In a case that will be of interest to all employers and trustees considering making changes to occupational scheme benefits, an employer has been held to be in breach of its contractual and Imperialduties in the way in which pension scheme changes were implemented. Trustees may also need to consider whether their own actions have contributed to establishing members’ reasonable expectations of certain levels of benefits.
In IBM UK Holdings and another v Dalgleish and others , the Court held that IBM’s actions as a whole amounted to a breach, although irrationality or perversity on the part of the employer was required.
The claimants sought to clarify the validity and lawfulness of changes purportedly made by IBM to two IBM pension schemes, known internally as “Project Waltz”. The major complaint of the members was that IBM was in breach of the implied duty of good faith which is owed by an employer to the members of a pension scheme when exercising its functions in relation to such a scheme. This implied duty is often known as the Imperialduty after the 1991 case in which the duty was first identified. There was also a question of whether the employer had breached its implied contractual duty of mutual trust and confidence which should exist between an employee and employer.
In the previous IBM judgment in 2012, which involved a rectification claim, the same judge as in the 2014 IBM case, Warren J, summarised the Imperial duties as follows:
- the employer's exercise of discretion requires a “genuine and rational as opposed to an empty or irrational exercise of the discretion”;
- the correct test is not one of fairness. Assessing whether a decision is irrational or perverse is not to be equated with the application of an objective standard of reasonableness;
- whatever the test is, it is a “severe” one; the employer's conduct must be such as to destroy or seriously damage the relationship; and
- the test is an objective one, although the judge acknowledged there may be circumstances when the employer's subjective purpose might be relevant.
The Court considered a number of issues, which are listed in an annex to the judgment. The issues of general interest were whether IBM had acted, or would be acting, contrary to its contractual duty of trust and confidence to its employees, and its implied duty of good faith to members of the pension scheme, as regards the exercise of its functions in relation to the various changes it sought to make to the future provision of scheme benefits. In brief, these changes included closure to future accrual, making future pay increases non-pensionable (that is, breaking the final salary link) and introducing a new early retirement policy under which IBM would largely agree to no further enhanced benefits on early retirement.
The Court held that, when its actions were viewed as a whole, the Project Waltz changes amounted to a breach by IBM of its Imperial duties and of its implied contractual duty of trust and confidence. Warren J considered that the members’ reasonable expectations had been relevant. A reasonable expectation was the members’ expectation of what would happen in future generated by the employer’s own past actions, and which gave members a positive reason to believe that things would take a certain course. Warren J found that “Conduct on the part of an employer which is contrary to a reasonable expectation is, in principle, capable of giving rise to a breach of the Imperial duty on the basis that the conduct is irrational or perverse”. He held that it was clear that the Imperial duty applied to the exercise by employers of discretionary powers under a pension scheme. On the facts of this case, IBM had breached its Imperial duty in exercising its power the way it had to close the schemes to future accrual, as the exercise of that power was contrary to the members’ reasonable expectations of future benefit accrual, and the matter was sufficiently serious to give rise to the breach of duty.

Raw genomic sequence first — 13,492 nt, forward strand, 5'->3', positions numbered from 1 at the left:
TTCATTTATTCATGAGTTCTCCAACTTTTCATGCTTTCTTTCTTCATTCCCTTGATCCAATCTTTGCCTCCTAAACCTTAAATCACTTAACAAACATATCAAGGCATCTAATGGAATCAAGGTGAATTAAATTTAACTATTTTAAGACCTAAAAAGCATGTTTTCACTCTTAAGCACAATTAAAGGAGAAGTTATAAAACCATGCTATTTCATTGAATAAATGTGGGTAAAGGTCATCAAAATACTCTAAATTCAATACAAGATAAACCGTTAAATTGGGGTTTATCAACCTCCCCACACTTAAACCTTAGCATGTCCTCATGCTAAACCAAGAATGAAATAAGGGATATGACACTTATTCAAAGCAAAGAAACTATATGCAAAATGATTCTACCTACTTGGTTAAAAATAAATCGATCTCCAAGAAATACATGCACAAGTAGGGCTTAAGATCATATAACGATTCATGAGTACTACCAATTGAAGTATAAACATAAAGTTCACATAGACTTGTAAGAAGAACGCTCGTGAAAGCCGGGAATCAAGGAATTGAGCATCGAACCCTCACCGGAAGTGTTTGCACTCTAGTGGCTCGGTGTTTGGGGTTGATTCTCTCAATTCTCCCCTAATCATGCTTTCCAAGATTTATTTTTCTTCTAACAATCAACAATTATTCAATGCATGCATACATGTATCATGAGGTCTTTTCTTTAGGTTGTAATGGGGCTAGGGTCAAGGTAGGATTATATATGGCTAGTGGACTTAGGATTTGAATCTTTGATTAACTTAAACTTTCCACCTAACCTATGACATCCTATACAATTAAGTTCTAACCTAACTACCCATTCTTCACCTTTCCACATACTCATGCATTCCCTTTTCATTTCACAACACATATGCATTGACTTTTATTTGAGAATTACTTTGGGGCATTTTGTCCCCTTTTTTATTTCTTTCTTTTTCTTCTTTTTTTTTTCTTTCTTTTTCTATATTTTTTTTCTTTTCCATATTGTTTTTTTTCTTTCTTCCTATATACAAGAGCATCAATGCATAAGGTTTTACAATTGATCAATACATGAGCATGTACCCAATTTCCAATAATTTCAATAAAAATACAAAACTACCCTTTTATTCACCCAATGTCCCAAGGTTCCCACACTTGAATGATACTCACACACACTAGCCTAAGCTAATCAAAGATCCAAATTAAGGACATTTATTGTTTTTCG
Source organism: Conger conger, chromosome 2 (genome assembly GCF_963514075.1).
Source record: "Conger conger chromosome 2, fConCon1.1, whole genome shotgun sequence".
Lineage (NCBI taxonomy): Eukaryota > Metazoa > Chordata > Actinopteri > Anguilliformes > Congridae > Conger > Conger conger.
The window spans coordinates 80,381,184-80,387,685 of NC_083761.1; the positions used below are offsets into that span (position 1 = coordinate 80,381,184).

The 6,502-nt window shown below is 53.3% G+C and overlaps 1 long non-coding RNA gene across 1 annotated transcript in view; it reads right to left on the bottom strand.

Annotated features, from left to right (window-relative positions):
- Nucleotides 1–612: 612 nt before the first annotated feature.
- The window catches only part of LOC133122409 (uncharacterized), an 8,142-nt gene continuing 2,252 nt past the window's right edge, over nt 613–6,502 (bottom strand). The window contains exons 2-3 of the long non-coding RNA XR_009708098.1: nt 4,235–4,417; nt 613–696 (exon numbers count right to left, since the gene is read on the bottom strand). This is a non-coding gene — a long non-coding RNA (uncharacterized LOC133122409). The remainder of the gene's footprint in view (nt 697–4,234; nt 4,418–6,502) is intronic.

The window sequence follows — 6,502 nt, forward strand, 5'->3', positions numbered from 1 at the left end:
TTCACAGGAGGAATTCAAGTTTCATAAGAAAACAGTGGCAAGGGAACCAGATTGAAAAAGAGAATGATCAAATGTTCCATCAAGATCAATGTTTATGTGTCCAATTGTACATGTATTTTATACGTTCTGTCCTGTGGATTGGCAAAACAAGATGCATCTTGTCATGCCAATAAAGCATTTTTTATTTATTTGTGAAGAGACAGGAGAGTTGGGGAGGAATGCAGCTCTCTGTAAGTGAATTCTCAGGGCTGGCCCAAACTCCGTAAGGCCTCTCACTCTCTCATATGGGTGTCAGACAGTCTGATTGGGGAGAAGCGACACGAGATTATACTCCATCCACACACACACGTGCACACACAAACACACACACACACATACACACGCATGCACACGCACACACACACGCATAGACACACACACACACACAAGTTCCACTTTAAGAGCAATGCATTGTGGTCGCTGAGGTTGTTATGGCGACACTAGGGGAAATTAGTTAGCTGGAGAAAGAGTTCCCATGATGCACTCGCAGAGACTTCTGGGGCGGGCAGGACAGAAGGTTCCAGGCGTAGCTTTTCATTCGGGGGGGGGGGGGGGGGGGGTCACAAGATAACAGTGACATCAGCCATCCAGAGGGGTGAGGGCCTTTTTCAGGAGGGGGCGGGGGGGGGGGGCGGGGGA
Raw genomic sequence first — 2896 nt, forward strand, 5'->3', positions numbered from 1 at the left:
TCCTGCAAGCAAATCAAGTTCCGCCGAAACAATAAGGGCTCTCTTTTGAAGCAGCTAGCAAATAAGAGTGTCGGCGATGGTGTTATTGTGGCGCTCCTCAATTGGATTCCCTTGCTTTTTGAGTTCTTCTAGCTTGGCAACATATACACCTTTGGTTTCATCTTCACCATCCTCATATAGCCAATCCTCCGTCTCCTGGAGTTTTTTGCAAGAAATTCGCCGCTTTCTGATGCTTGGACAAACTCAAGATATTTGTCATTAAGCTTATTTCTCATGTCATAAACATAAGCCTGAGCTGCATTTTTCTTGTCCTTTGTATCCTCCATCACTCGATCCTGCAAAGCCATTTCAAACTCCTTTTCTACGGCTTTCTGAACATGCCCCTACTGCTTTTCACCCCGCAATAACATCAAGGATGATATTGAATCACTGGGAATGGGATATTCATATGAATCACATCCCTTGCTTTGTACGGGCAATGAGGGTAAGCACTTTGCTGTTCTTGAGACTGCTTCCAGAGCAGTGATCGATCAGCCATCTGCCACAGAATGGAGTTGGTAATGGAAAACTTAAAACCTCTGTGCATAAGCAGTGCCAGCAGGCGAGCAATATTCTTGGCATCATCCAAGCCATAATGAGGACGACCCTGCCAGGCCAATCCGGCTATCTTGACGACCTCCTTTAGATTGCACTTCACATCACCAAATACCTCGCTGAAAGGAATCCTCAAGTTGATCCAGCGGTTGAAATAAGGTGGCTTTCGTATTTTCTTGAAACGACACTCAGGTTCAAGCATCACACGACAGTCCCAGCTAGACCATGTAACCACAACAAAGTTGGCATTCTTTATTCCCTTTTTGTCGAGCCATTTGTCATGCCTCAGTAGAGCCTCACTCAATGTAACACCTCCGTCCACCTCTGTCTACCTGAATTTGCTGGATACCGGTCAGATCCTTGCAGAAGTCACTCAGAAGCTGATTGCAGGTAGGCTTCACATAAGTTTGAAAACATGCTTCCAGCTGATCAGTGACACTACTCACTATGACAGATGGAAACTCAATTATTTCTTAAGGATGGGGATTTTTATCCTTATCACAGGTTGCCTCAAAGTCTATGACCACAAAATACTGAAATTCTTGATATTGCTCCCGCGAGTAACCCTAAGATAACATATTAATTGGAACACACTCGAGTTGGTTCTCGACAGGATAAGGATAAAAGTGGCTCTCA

IBM had also acted in breach of its contractual duty in indicating that there would be no salary increases in future for those members who did not sign the non-pensionability agreement. However, this change was later qualified by IBM, and members were then informed that it would apply only to the period 2009 – 2011, after which it would be reviewed. Nevertheless, the original announcement to the effect “no salary increases if you don’t sign up” was the basis upon which some members made their decision. Members who made their choice prior to becoming aware of the qualification of the original announcement could have a claim for breach of duty giving rise to a damages claim.
The introduction of the new early retirement policy with effect from 6 April 2010 was a further breach of theImperial duty, as this was inconsistent with the members’ reasonable expectations that the policy would not change until 2014. This was a “very serious matter” and capable of giving rise to a breach of the Imperial duty under the “irrational or perverse” test.